The growing prevalence of digital transformation across industries and the emergence of innovative new technologies such as 5G and IoT have seen service cloudification gradually mature. This poses higher requirements on network quality, such as bandwidth capacity, reliability, security, and openness. On top of this, conventional deployment and O&M methods based on engineer experience and command lines are facing great challenges. Against this backdrop, more and more enterprise IT teams have found that, to some extent, such human-based network construction and O&M mode prevents us from fully unleashing the performance of network devices. This presents the biggest obstacle to eliminating network bottlenecks. As such, there is an urgency to achieve network intelligence that enables networks to support on-demand change and automatic recovery. The underlying difference between the datacom network and other IT infrastructure is that new technologies must be innovated based on legacy technologies. That's because any network technology upgrade must be implemented at the lowest risk without affecting services. Every IT team is exploring how to evaluate risks and new technologies to smoothly upgrade traditional networks to intelligent ones. For this, my thoughts are as follows:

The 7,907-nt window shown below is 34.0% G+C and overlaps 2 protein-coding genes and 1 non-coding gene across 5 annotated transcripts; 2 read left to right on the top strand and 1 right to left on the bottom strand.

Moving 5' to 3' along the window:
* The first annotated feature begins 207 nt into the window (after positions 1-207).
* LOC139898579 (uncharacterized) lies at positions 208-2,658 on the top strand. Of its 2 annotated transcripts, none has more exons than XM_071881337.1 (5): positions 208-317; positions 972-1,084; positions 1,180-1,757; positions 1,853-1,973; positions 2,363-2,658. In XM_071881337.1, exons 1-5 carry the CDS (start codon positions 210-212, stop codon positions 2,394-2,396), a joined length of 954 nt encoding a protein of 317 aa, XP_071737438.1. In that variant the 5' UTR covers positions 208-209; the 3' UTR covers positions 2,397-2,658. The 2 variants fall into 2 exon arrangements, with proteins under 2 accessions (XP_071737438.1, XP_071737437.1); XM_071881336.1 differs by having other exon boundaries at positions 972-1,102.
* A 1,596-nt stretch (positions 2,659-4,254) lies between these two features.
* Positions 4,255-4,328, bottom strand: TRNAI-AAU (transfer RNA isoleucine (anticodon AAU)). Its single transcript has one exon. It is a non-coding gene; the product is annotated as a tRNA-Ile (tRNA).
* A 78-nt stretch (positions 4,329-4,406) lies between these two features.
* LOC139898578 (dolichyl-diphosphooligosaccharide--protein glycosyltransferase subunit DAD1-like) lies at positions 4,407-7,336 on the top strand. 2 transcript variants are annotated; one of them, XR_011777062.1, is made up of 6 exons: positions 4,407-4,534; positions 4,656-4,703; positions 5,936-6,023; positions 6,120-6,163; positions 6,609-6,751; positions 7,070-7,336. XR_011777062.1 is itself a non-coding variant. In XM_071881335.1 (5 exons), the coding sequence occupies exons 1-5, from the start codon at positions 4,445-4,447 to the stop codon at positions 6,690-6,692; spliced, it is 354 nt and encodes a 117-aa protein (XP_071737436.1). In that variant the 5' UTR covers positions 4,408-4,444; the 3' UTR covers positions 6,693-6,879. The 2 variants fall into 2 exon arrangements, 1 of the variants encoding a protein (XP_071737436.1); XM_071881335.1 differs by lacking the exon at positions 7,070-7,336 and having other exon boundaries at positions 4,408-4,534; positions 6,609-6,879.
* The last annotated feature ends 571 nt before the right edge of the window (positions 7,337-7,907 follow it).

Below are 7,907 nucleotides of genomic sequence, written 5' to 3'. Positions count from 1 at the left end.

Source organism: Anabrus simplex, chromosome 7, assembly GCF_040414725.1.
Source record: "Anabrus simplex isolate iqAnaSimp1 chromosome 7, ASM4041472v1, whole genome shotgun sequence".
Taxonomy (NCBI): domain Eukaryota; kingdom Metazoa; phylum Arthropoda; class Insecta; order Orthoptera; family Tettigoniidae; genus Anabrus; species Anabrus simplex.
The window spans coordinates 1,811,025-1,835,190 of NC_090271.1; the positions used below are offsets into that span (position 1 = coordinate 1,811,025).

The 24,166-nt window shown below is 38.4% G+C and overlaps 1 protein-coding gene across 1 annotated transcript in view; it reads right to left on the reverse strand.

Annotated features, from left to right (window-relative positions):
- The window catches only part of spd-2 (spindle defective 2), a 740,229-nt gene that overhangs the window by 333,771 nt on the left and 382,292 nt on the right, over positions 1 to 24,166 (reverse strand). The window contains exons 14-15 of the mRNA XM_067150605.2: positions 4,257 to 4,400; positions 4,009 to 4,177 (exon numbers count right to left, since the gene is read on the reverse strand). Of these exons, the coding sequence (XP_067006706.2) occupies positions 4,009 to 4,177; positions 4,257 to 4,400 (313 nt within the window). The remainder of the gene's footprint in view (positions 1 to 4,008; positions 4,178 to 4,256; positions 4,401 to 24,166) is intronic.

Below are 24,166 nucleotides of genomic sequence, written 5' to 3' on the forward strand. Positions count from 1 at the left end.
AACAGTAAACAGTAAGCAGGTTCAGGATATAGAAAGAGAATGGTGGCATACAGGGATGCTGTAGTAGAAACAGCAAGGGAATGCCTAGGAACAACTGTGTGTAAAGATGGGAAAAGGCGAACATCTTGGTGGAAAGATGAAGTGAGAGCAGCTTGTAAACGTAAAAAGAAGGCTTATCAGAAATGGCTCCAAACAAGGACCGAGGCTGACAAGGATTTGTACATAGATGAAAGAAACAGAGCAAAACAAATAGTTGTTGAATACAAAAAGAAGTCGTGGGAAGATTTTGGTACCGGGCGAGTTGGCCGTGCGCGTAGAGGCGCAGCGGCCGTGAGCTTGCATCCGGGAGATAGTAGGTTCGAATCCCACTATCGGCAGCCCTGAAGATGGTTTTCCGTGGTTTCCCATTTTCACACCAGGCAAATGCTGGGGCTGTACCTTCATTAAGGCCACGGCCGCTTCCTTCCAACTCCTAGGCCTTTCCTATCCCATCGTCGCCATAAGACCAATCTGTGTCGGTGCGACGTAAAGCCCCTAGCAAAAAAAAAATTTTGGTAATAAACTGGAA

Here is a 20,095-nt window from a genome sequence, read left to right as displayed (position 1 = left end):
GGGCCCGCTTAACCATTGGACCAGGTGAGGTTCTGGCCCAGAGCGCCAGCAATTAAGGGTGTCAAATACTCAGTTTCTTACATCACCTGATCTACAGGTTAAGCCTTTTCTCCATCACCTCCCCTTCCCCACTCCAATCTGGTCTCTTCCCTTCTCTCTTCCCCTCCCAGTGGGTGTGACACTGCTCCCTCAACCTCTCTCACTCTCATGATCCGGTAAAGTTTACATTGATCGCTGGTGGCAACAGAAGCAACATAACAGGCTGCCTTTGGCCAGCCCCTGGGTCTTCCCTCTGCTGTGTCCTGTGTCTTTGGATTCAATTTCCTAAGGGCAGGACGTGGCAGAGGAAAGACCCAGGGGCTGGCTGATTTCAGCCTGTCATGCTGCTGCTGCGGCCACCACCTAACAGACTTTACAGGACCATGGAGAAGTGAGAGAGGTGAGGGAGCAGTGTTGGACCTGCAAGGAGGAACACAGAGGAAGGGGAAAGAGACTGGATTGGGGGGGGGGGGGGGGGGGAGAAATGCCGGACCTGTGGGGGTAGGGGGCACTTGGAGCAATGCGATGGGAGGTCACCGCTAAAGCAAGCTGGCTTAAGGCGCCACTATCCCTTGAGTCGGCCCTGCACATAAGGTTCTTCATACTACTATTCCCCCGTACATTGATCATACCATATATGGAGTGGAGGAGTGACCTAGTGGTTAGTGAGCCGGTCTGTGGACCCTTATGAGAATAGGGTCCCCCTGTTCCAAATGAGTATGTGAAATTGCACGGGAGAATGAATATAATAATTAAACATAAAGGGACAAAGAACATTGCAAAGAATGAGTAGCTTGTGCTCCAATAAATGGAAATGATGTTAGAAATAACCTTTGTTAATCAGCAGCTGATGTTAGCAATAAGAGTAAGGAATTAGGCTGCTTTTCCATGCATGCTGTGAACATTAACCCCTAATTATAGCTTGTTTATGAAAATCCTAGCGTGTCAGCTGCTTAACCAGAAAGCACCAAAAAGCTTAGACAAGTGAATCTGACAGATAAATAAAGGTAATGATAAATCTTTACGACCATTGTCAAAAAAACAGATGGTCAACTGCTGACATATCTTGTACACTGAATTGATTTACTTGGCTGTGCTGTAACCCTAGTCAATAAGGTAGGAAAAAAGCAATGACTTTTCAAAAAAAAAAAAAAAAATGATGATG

First, set actual service requirements as the basic principle and ultimate goal of network evolution. This means that we need to analyze the network based on service requirements and pain points, classify various requirements by technology update, process optimization, and personnel requirements, and specify the direction and objectives of network intelligence. Take campus networks as an example, office networks are mainly deployed in traditional campuses, and on such networks, email, conference collaboration, and FTP are typical services. With the development of IoT technologies, a series of smart campus service requirements are posed. To meet this, campus networks should not only carry office services. For example, production lines of a manufacturing campus need to connect to various detection devices, warehousing AGVs, air conditioner temperature sensors, and other devices. In this case, the campus network carries the functions of the production network. In public areas like government service halls and airports, the campus network of enterprises and institutions are available to the public for free. In this case, the campus network serves as a service network. These examples indicate that service changes determine the functions of campus networks and the direction of network intelligence. When there are production requirements, to achieve network intelligence, further improvements on ubiquitous connectivity, reliability, and deterministic quality of the network should be considered. Moreover, strengthened cooperation between production-related departments and IT teams throughout the process is worthy of our consideration. When service requirements exist, network construction should focus on network openness, security, as well as rights- and domain-based management. These technical indicators are key to the decision-making in terms of network technologies. And not only that, network O&M issues, such as complaints about user experience, long application onboarding time, and hard-to-find fault locating tools, should be also considered during target network construction. The resolution of such issues needs be set as one of the network construction objectives.